I've seen consoles that use the 5 pins for 2 universes, but I've yet to run into a light that supported switching universes on the 5 pin cable.  Even worse, I've run into lights with 5 pin connectors that ONLY have 3 pins wired making universe 2 passthrough not possible. It's one of those standards that never really was implemented consistently enough to be usable.

Some places stick with 5 pin DMX so that there's no confusion in connecting audio and DMX connections.  Others use 3 pin so that their cable inventory is interchangeable.  Real world solution is to keep a pile of 3-5 and 5-3 adaptors handy so you can adapt as needed.
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Brian Jojade

Jeff Lelko

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Re: 5pin only system?
« Reply #5 on: October 03, 2022, 04:03:45 PM »

Some places stick with 5 pin DMX so that there's no confusion in connecting audio and DMX connections.  Others use 3 pin so that their cable inventory is interchangeable.  Real world solution is to keep a pile of 3-5 and 5-3 adaptors handy so you can adapt as needed.

Yep, and I know you know this, but for those playing along at home - DMX and XLR are physically different cables.  One is meant for an analog audio signal and the other for a digital data protocol.  While throwing a mic cable into the light rig in a pinch might work (and we've all done it), it's not what any reputable lighting company should be doing as common practice. 

Barring the exception of 2 universes of DMX over a single 5-pin cable or other oddball scenarios, one can switch back and forth between 3-pin and 5-pin DMX without consequence.  The "right" way to handle this sort of thing though is to use a DMX splitter and run separate 3-pin and 5-pin daisy chains to avoid excessive junctions in the cable path.

To the OPs issue though, I'd suspect either a bad or miswired adapter, or something else entirely that just seems to be manifesting as bad DMX (a fixture setting perhaps?).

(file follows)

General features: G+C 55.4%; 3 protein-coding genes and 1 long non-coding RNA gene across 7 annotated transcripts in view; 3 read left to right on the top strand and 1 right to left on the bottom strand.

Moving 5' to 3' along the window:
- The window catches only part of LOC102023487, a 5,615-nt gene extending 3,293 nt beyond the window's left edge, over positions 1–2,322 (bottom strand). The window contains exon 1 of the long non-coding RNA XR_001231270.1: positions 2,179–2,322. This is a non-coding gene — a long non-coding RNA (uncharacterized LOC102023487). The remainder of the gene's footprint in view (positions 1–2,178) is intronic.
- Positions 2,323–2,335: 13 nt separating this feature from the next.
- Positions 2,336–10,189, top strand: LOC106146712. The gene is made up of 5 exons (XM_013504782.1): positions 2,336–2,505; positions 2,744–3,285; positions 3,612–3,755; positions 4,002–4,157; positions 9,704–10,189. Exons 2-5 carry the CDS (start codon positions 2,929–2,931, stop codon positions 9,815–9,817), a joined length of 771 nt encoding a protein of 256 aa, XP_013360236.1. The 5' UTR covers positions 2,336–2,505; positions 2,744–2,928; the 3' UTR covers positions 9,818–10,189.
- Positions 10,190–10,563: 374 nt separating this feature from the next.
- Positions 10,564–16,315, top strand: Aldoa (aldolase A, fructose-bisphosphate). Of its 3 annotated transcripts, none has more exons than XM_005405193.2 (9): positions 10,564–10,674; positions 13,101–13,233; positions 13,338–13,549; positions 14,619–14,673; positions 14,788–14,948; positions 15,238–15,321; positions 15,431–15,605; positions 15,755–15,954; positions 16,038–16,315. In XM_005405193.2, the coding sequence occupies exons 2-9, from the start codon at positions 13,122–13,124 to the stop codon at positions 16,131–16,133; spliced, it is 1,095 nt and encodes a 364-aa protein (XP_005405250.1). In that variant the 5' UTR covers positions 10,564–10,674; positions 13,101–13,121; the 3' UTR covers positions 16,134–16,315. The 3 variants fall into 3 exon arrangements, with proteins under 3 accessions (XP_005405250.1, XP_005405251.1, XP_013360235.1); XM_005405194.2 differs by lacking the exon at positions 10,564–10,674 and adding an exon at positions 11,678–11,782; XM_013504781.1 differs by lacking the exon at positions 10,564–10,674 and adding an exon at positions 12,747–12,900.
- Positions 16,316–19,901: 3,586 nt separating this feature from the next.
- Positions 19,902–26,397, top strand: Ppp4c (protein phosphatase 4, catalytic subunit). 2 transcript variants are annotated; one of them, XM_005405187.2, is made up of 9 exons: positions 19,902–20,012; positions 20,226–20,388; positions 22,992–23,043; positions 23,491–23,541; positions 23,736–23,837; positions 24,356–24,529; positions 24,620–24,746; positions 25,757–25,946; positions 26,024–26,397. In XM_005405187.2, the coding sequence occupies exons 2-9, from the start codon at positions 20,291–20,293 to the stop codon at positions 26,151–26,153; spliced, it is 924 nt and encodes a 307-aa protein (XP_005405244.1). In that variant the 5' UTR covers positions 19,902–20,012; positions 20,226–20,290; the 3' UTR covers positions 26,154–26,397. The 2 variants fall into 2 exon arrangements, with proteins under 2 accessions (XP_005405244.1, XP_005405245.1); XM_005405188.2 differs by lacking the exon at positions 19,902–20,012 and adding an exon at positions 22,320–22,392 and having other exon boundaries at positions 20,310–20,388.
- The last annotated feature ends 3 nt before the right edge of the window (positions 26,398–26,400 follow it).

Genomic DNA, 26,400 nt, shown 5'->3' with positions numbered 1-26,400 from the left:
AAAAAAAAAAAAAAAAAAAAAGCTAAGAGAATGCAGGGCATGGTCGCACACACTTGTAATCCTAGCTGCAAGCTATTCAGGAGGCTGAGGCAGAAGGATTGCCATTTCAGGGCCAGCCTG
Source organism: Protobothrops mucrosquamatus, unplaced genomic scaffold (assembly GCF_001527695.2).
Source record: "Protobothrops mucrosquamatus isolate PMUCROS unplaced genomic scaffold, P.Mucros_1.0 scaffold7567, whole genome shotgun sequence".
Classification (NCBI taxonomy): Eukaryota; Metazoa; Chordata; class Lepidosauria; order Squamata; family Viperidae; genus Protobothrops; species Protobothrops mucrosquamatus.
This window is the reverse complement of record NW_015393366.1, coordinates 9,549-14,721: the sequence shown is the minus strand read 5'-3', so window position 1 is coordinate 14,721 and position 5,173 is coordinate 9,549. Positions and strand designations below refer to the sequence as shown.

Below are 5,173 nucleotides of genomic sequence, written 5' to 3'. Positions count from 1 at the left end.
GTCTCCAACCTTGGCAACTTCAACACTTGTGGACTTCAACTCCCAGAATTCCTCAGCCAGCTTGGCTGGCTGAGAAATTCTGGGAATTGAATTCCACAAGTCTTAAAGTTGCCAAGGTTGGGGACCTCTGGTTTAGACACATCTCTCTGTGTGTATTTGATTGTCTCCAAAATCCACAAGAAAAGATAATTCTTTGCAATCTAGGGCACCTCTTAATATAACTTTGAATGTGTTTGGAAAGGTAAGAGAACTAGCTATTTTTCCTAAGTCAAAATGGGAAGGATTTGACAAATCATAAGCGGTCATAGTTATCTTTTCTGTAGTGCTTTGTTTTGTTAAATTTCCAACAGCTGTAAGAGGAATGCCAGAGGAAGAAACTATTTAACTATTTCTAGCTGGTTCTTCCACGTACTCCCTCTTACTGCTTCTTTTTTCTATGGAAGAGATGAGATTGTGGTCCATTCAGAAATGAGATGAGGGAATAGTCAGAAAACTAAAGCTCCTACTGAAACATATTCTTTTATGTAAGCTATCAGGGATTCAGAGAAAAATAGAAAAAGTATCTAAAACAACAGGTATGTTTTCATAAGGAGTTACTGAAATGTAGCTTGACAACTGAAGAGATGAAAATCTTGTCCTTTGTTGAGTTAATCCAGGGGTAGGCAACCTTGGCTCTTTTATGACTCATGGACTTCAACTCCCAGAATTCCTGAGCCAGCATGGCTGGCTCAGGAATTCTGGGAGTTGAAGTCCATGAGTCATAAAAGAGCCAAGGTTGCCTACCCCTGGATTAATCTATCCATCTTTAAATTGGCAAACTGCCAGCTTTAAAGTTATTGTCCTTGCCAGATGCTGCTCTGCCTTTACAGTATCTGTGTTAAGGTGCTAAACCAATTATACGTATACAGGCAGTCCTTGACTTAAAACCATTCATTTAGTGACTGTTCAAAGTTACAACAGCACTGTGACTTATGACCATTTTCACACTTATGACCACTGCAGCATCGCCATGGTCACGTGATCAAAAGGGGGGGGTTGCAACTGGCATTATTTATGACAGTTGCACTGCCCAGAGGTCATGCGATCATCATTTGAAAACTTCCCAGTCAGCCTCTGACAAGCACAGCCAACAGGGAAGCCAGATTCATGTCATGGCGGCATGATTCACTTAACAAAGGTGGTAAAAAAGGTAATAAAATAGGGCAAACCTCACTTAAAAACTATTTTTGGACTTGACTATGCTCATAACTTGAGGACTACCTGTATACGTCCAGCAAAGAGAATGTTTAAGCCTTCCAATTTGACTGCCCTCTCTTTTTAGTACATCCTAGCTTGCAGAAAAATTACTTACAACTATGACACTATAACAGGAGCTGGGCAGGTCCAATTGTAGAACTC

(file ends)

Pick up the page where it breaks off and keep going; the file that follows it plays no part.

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Scott Hofmann

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Re: 5pin only system?
« Reply #6 on: October 03, 2022, 06:29:26 PM »

[quote author=Tim Weaver link=topic=177765.msg1642571#msg1642571 date=1664820686
FWIW, I know that the DMX standard for 5 pin is supposed to use all 5 pins for two universes, but nobody is doing that today. It's easier to run network to the stage and break out into 20 or 30 universes over a single Cat cable.
[/quote]

From  "Recommended Practice for DMX512", page 18:
"Connection of pins 4&5:
The second pair in the DMX512 line is described in the DMX512 specification but its use is not defined. There are many devices and systems in the field that use the second pair, on pins 4 and 5, for various purposes. Some systems implement talkback using the pair as a return EIA485 line to the console or a separate fault and status display unit. Other systems may employ the two wires of the 2nd pair as direct control signals, for temperature indication for instance.

Most DMX512 devices, with in and out connectors for daisy-chaining, simply connect the first three pins; 1 to 1, 2 to 2 and 3 to 3. Not all devices also connect pins 4 to 4 and 5 to 5.